One pain point for insurance industry is label data. Most insurance products might already have lots of users and nice user features, since the interaction between user and insurer most happens only at insurance purchasing and claims insurer is not able to accumulate much label data with such low frequency of customer interaction. Insurers are trying their best to utilize all the structured and unstructured data they can get through the customer service, sales, underwriting, renewal and claims processes. They also try to connect their insurance product with IoT, telematics, smart watches and fitness apps etc. to increase the frequency of customer interaction. With all those trials, the next big thing to push the whole industry forward is very likely to be the sharing of data between insurers and companies from other industries.
As a traditional industry with hundreds of years of history, competition between insurance companies is fierce. If you visit Hong Kong, you will find so many billboards of different insurance companies on both sides of the Victoria Harbour. It would be like showing all your cards in the poker game to each other for insurers to share their own data. Federated Learning might be the key here: Insurers build models together without disclosing their data and share the benefit of machine learning by optimizing all across the business line from product development, underwriting, pricing to claim and user experiences. Everyone’s card will get better with more money on the table.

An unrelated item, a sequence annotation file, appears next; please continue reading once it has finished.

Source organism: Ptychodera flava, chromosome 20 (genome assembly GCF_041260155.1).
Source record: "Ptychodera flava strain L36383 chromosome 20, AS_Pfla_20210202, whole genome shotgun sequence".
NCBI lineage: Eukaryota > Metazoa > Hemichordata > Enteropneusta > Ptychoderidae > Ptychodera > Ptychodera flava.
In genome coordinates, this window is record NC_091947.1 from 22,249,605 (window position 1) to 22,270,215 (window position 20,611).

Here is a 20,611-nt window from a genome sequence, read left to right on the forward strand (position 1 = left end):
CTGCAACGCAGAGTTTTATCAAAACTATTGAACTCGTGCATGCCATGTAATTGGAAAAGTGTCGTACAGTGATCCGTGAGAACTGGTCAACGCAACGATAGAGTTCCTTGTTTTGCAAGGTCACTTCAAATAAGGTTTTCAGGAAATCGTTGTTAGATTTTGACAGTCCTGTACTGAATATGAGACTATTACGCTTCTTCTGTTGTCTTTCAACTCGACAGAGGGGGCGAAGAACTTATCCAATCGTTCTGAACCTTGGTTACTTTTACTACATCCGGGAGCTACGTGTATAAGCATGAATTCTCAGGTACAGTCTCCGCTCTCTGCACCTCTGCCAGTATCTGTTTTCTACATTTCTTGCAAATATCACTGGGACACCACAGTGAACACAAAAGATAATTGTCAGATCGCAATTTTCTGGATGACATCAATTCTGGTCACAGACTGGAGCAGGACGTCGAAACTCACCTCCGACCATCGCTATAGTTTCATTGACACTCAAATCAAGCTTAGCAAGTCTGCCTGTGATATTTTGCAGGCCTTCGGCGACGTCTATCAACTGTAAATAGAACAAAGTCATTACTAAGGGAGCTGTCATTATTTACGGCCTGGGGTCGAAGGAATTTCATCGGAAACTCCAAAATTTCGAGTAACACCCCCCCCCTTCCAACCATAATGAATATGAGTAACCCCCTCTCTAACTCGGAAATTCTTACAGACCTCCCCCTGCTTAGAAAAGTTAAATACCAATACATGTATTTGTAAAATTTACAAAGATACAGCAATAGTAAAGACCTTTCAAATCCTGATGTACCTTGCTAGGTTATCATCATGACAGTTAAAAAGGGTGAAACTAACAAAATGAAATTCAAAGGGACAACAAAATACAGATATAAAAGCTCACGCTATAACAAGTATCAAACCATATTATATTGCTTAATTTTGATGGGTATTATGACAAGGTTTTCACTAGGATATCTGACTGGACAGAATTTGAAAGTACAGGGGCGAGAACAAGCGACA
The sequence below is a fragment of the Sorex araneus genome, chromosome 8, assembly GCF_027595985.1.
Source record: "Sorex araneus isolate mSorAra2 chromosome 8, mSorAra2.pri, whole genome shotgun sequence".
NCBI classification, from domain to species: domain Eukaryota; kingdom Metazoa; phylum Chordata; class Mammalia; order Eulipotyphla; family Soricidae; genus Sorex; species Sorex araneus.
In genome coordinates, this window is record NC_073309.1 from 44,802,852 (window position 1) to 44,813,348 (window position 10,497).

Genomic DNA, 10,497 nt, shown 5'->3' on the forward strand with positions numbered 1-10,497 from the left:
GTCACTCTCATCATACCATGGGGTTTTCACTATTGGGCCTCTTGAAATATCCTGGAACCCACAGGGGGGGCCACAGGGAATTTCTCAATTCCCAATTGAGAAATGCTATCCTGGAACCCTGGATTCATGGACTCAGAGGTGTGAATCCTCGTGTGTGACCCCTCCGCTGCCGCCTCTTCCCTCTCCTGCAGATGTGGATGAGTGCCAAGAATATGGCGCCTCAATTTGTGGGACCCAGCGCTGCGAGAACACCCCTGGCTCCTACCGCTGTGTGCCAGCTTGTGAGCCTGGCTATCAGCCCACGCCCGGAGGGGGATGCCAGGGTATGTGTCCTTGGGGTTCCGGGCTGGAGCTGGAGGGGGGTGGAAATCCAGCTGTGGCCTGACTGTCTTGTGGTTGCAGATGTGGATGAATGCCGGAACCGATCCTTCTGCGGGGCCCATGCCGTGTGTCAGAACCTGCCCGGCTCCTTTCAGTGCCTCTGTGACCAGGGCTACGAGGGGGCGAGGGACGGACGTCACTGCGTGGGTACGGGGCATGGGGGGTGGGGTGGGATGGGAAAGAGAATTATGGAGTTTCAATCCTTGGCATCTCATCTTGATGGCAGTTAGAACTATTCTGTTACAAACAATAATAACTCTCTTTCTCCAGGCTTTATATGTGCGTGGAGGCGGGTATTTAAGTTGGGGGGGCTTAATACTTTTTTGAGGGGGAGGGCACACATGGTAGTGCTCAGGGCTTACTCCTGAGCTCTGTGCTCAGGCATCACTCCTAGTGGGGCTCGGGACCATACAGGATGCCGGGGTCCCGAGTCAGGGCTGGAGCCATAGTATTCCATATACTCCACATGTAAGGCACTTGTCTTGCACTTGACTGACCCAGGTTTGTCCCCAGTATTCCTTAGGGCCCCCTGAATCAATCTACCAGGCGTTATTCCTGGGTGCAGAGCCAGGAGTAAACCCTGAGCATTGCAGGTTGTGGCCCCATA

What’s the Role of Reinsurer?
Federated Learning needs a centralized node to manage the current models, get input from edge models, do the ensemble work and distribute it. This centralized node is very likely to be Reinsurance Companies.
Reinsurer is “the insurer for insurers”. This is a B2B business. We know the business model for insurers is the law of large numbers and “one for all and all for one”. To control risk for their policy portfolios, primary insurers will share some of their policies to reinsurers. The advantage of reinsurers is their wider coverage of markets and clients. They have a global business to hedge and pool on regional risks. One incident like earthquake or typhoon can bring great risk for insurers in the specific region and reinsurance will reduce the pressure of causing a big loss. On the other hand reinsurer has a larger portfolio across the globe and amortize the loss for a specific client in a specific region.